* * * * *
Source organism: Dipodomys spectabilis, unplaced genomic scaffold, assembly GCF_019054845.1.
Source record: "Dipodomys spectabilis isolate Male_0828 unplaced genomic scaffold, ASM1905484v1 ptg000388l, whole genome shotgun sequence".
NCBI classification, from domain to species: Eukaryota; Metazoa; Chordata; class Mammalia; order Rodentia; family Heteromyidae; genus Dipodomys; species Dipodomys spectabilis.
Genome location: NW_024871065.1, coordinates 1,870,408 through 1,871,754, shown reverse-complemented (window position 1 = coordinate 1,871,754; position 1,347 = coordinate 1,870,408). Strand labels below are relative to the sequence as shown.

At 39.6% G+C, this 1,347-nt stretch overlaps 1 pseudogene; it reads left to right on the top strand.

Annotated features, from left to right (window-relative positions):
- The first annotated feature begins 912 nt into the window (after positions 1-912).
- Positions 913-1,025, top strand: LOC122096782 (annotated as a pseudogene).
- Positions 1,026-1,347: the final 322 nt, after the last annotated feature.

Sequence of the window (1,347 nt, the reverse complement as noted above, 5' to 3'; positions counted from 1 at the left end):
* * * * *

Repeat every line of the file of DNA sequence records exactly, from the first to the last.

Source organism: Dipodomys spectabilis, unplaced genomic scaffold, assembly GCF_019054845.1.
Source record: "Dipodomys spectabilis isolate Male_0828 unplaced genomic scaffold, ASM1905484v1 ptg000388l, whole genome shotgun sequence".
NCBI classification, from domain to species: Eukaryota; Metazoa; Chordata; class Mammalia; order Rodentia; family Heteromyidae; genus Dipodomys; species Dipodomys spectabilis.
Genome location: NW_024871065.1, coordinates 1,870,408 through 1,871,754, shown reverse-complemented (window position 1 = coordinate 1,871,754; position 1,347 = coordinate 1,870,408). Strand labels below are relative to the sequence as shown.

At 39.6% G+C, this 1,347-nt stretch overlaps 1 pseudogene; it reads left to right on the top strand.

Annotated features, from left to right (window-relative positions):
- The first annotated feature begins 912 nt into the window (after positions 1-912).
- Positions 913-1,025, top strand: LOC122096782 (annotated as a pseudogene).
- Positions 1,026-1,347: the final 322 nt, after the last annotated feature.

Sequence of the window (1,347 nt, the reverse complement as noted above, 5' to 3'; positions counted from 1 at the left end):